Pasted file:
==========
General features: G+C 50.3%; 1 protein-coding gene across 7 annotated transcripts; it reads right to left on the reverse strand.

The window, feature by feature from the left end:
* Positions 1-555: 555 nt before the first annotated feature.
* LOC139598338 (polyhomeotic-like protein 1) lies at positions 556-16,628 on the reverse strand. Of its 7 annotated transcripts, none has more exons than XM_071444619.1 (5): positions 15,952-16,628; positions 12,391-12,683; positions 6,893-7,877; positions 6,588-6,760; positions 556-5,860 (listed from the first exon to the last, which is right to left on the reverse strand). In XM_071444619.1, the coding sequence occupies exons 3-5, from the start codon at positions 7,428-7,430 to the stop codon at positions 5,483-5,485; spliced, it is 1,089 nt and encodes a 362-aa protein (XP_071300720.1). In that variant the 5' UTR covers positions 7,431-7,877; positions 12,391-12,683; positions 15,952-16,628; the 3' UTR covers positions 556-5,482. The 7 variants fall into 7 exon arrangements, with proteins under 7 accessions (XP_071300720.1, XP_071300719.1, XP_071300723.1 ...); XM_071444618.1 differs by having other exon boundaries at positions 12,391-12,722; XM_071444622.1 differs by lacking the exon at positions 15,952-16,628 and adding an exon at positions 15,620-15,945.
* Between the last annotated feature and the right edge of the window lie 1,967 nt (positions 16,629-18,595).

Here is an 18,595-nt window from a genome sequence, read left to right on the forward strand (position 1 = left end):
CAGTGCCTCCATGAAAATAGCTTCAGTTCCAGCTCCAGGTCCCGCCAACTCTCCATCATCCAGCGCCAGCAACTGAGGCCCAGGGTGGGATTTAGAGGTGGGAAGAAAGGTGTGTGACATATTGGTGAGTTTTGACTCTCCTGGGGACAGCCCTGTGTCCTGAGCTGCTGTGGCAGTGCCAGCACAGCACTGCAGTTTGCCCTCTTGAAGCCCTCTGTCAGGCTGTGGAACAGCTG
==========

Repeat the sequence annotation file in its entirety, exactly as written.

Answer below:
General features: G+C 50.3%; 1 protein-coding gene across 7 annotated transcripts; it reads right to left on the reverse strand.

The window, feature by feature from the left end:
* Positions 1-555: 555 nt before the first annotated feature.
* LOC139598338 (polyhomeotic-like protein 1) lies at positions 556-16,628 on the reverse strand. Of its 7 annotated transcripts, none has more exons than XM_071444619.1 (5): positions 15,952-16,628; positions 12,391-12,683; positions 6,893-7,877; positions 6,588-6,760; positions 556-5,860 (listed from the first exon to the last, which is right to left on the reverse strand). In XM_071444619.1, the coding sequence occupies exons 3-5, from the start codon at positions 7,428-7,430 to the stop codon at positions 5,483-5,485; spliced, it is 1,089 nt and encodes a 362-aa protein (XP_071300720.1). In that variant the 5' UTR covers positions 7,431-7,877; positions 12,391-12,683; positions 15,952-16,628; the 3' UTR covers positions 556-5,482. The 7 variants fall into 7 exon arrangements, with proteins under 7 accessions (XP_071300720.1, XP_071300719.1, XP_071300723.1 ...); XM_071444618.1 differs by having other exon boundaries at positions 12,391-12,722; XM_071444622.1 differs by lacking the exon at positions 15,952-16,628 and adding an exon at positions 15,620-15,945.
* Between the last annotated feature and the right edge of the window lie 1,967 nt (positions 16,629-18,595).

Here is an 18,595-nt window from a genome sequence, read left to right on the forward strand (position 1 = left end):
CAGTGCCTCCATGAAAATAGCTTCAGTTCCAGCTCCAGGTCCCGCCAACTCTCCATCATCCAGCGCCAGCAACTGAGGCCCAGGGTGGGATTTAGAGGTGGGAAGAAAGGTGTGTGACATATTGGTGAGTTTTGACTCTCCTGGGGACAGCCCTGTGTCCTGAGCTGCTGTGGCAGTGCCAGCACAGCACTGCAGTTTGCCCTCTTGAAGCCCTCTGTCAGGCTGTGGAACAGCTG